Last week we had four days of rain so we used this time for seed planning and then finally placing our seed orders. Early January we decided that we would decrease our production level by half with hopes that we will be able to juggle production along with building the farm vacation cabin rental. Then the catalogs arrived in droves, complete with mouthwatering photographs of incredible looking veggies, all with the caption; “Best Tasting, Highest Yielding, Grows in any weather condition.”. So yes, of course we had the urge to grow EVERYTHING in the catalog. That is winter for you – when it is cold and the weeds aren’t growing – one thinks they are capable of doing almost anything. Quite a few hours into our planning session we knew we weren’t actually cutting back on our seeds and varieties, so we took a break to regroup, and started the process over. I am proud to say that we ended up decreasing our seed order by 1/3rd which is a HUGE accomplishment for us!
This past summer while we were sawing our trees into lumber for our timber-frame projects, we noticed that our lumber was not consistently sized. Meaning that when we had plans on cutting an 8x8x12, it was actually 8x8x12 in some places, while in other places it was 7-3/4x8x12 or 7-7/8x8x12, with varying sizes along the length of the timber. What does this mean from a sawyers perspective? It means that we had either sawn through knots, were using a dull blade, that our saw mill wasn’t level while we were sawing, or all three of these. The beautiful thing about building using timber-framing construction is that your lumber does not need to be consistently sized because the size is factored into the layout for the mortise, tenon and dove tail joinery. These timber framing techniques were probably designed this way because our forefathers were using hand tools and I expect it was nearly impossible to obtain consistently sized lumber when hand hewing logs.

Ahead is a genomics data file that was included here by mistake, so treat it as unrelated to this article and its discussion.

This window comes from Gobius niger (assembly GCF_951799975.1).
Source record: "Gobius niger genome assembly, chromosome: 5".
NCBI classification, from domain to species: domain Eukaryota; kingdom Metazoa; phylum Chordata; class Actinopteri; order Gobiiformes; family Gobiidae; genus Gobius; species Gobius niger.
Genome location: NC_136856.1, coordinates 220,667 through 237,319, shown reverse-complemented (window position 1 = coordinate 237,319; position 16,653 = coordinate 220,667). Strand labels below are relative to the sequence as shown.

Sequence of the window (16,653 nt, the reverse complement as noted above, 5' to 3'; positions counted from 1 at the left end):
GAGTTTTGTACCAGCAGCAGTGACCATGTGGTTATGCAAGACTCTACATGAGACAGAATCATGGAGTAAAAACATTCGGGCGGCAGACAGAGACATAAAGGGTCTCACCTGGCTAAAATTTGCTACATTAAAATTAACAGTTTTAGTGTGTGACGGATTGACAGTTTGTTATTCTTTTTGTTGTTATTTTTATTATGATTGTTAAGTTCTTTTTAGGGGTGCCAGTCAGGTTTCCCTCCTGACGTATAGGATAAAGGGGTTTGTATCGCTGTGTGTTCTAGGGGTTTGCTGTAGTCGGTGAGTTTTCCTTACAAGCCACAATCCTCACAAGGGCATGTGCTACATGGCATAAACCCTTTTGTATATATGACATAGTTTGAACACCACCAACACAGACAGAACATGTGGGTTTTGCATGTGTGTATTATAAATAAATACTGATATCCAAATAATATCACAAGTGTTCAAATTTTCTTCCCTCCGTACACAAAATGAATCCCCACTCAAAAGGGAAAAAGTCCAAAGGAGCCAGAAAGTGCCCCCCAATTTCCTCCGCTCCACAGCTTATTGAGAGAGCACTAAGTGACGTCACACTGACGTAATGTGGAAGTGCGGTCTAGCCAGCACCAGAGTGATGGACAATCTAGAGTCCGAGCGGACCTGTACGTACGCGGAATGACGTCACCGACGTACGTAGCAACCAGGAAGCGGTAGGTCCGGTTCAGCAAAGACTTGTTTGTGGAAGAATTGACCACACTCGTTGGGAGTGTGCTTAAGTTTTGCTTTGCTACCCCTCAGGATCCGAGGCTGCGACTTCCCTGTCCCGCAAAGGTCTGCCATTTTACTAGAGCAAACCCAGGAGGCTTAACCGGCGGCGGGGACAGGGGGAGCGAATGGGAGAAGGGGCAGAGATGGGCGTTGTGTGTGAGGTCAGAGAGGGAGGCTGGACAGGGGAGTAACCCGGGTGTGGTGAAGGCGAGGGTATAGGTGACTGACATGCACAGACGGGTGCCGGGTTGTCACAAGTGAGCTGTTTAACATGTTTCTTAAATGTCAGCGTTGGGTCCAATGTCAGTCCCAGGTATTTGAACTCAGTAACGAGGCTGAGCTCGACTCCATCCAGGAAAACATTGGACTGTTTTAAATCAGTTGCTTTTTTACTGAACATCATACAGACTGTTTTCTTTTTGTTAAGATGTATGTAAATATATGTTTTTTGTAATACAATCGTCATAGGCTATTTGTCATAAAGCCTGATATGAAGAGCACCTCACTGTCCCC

What we noticed during our limited time sawing so far, was that we would level our mill which has 8 leveling feet with 4 on each side, before sawing each tree. When rolling a tree onto the mill, the mill would slightly move, probably because our mill was leveled onto cinder blocks directly in the ground, therefore offering a little flexibility from the weight of the tree onto the mill. We even noticed that if we were able to roll a tree onto the mill and the mill remained level, then after making the first cut and using the winch to turn the tree for our next cut, the mill would slightly move because of the force of the tree. We don’t think we would have this problem if we were sawing smaller trees.
So after we finished edging our backlog of boards with live edges, we decided to take time out of our schedule to pour concrete piers that will allow us to bolt the mill onto the piers, hopefully yielding more consistently sized timbers. Before making the decision to build concrete piers, we discussed our plan with Edward Zimmerman who designed the mill, as to whether he thought it would be structurally sound for the sawmill to be bolted onto piers because we understand that one wants a little flexibility with mill movement so that large trees do not break the sawmill frame. Edward thought it would be fine because he has already designed this needed flexibility into the leveling feet so that our sawmill frame should withstand the sized trees we are sawing. I will post his design feature in a following journal entry once we get around to bolting the sawmill to the piers. We know that our lumber will never be perfect because we are working with mother nature. And although accurately sized lumber is not important for timber frame joinery, we like consistent lumber for stick building, and it seems we always have a building project in the pipeline for this type of construction. Not to mention, since we are not very experienced at cutting joinery for timber framing, consistently sized timbers will speed up the labor spent on layouts. These aforementioned concerns was our justification for pouring concrete piers.
In preparation for pouring concrete piers, we moved the mill, which was fairly easy because our mill is portable. After that, Carl graded the pad using our tractor so that the individual piers would be easy to level with one another and the mill would be positioned at a height allowing us to easily move trees onto the mill and lumber off of the mill. Normally, for any construction project, Carl likes to make batter boards for squaring a pad; however, I was pleased to say Carl relinquished a bit of perfectionism for this project and we simply put nails in the ground to square the area for the piers. We then dug 8 holes so that we could poor a pier for each of the leveling feet. When we built our equipment barn, we made wood forms for pouring concrete piers; however, this time we purchased cardboard forms from Lowe’s saving us a bit of time. After setting the cardboard forms, we mixed concrete and poured the piers, and now they are curing while we wait for warmer and dry weather to move the mill back onto the pad.
Moving the Sawmill
Site Preparation and Digging holes for Piers
Leveling the Forms and Pouring the Concrete